Tip #9 – Scroll Wheels

Later versions of the Media Composer and Xpress finally make decent use of a mouse with a scroll wheel. Many editors don’t know this because they are using older mice that don’t have them, but the scroll wheel is great for moving quickly through large bins, navigating in the project window, or even scrolling up and down through your tracks in the timeline. Even better, if you have a scroll wheel that functions in two dimensions you can use it to move the timeline left and right. Apple’s standard Mighty Mouse works well for this purpose — the scroll wheel is a little ball that can go up and down or left and right.

Recent Apple laptops have trackpads that allow you to scroll by dragging two fingers on the trackpad surface. If you don’t have that capability you can create scroll areas on the side and bottom of the trackpad with a piece of shareware called SideTrack. I’ve been using it for several months and like it a lot. (Apple distributes something called FFScroll which allows older machines to do a two finger scroll, but I haven’t tried it.)

Scrolling in the timeline is instantly addictive because the scroll wheel produces a result that’s proportional to the amount of turning you do. Clicking and holding on an on-screen button is ‘dimensionless.’ You have to watch the result to see how far to go. But with the scroll wheel, your input (how far you roll the wheel) and the output of your action (the movement of the timeline) are proportional and that means you can do it with less conscious attention. It feels more organic, more like an extension of your body.

However, I still prefer my favorite mouse, the venerable Microsoft Intellimouse Optical (available at Amazon), because I can program the right button to be a double click. That one feature has eliminated a persistent pain I had in my forearm and has probably saved my wrist. But the Intellimouse has an ordinary scroll wheel, and that means I can’t use it to scroll horizontally.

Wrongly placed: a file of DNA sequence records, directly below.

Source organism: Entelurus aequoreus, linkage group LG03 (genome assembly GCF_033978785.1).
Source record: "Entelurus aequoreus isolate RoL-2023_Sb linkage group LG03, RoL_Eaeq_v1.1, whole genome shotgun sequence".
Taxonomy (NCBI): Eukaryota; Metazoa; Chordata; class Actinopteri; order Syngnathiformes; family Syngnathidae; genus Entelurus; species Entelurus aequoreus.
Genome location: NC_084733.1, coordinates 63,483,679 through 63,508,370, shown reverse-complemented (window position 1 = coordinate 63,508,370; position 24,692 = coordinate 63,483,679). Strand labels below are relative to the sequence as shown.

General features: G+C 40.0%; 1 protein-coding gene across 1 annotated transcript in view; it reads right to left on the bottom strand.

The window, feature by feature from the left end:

For that and other reasons, I wish Avid would go a step further and add a setting that would allow us to control a scroll wheel. It would be great to be able to use that up and down wheel, in the timeline, to move left and right. And it would also be great if we could adjust the sensitivity of the scroll wheel. I can set the sensitivity in System Preferences, but unlike every other program I’ve got, the Media Composer ignores it. Windows always scroll at the same speed no matter what you do and often that speed is too slow.

And last but not least, it sure would be wonderful if we could scroll the timeline while video continues to play.

Explore posts in the same categories: Avid Technical Tips, Avid vs. Final Cut

5 Comments on “Tip #9 – Scroll Wheels”

  1. travis Says:

    It would be great if you could use the scroll wheel to zoom in and out of the timeline. I guess it would be best if it was configurable to do whatever you want.

  2. Steve Says:

    I haven’t tried it, but I understand that the shareware SteerMouse lets you to program the Mighty Mouse’s buttons to do many things the Apple driver doesn’t allow, including making the right button be a double click.

  3. Martin Baker Says:

    You might want to have a look at ep 2 of our Hot Tips video podcast which has some techniques for mouse scrolling in FCP.


  4. Steve Says:

    Very helpful. Good podcast. Thanks.

    It looks like Final Cut does most of what I’d want from a scroll wheel in the timeline. You can use a standard scroll wheel to move the playhead or the timeline itself, or scroll through your tracks, depending on which option keys you hold down and where the cursor is when you start scrolling. It works even better if you have a two dimensional scroller like a mousepad or Mighty Mouse.

  5. Harry Miller Says:

    I still prefer the Kensington track ball, but am in the minority. I program three of the four buttons, and the ‘click’ on the scroll wheel itself. It has 6 other programmable buttons I’ve yet to figure out how to use. But certainly something could improve the timeline movement. Without a wide screen, I’m constantly adjusting the timeline zoom and position.

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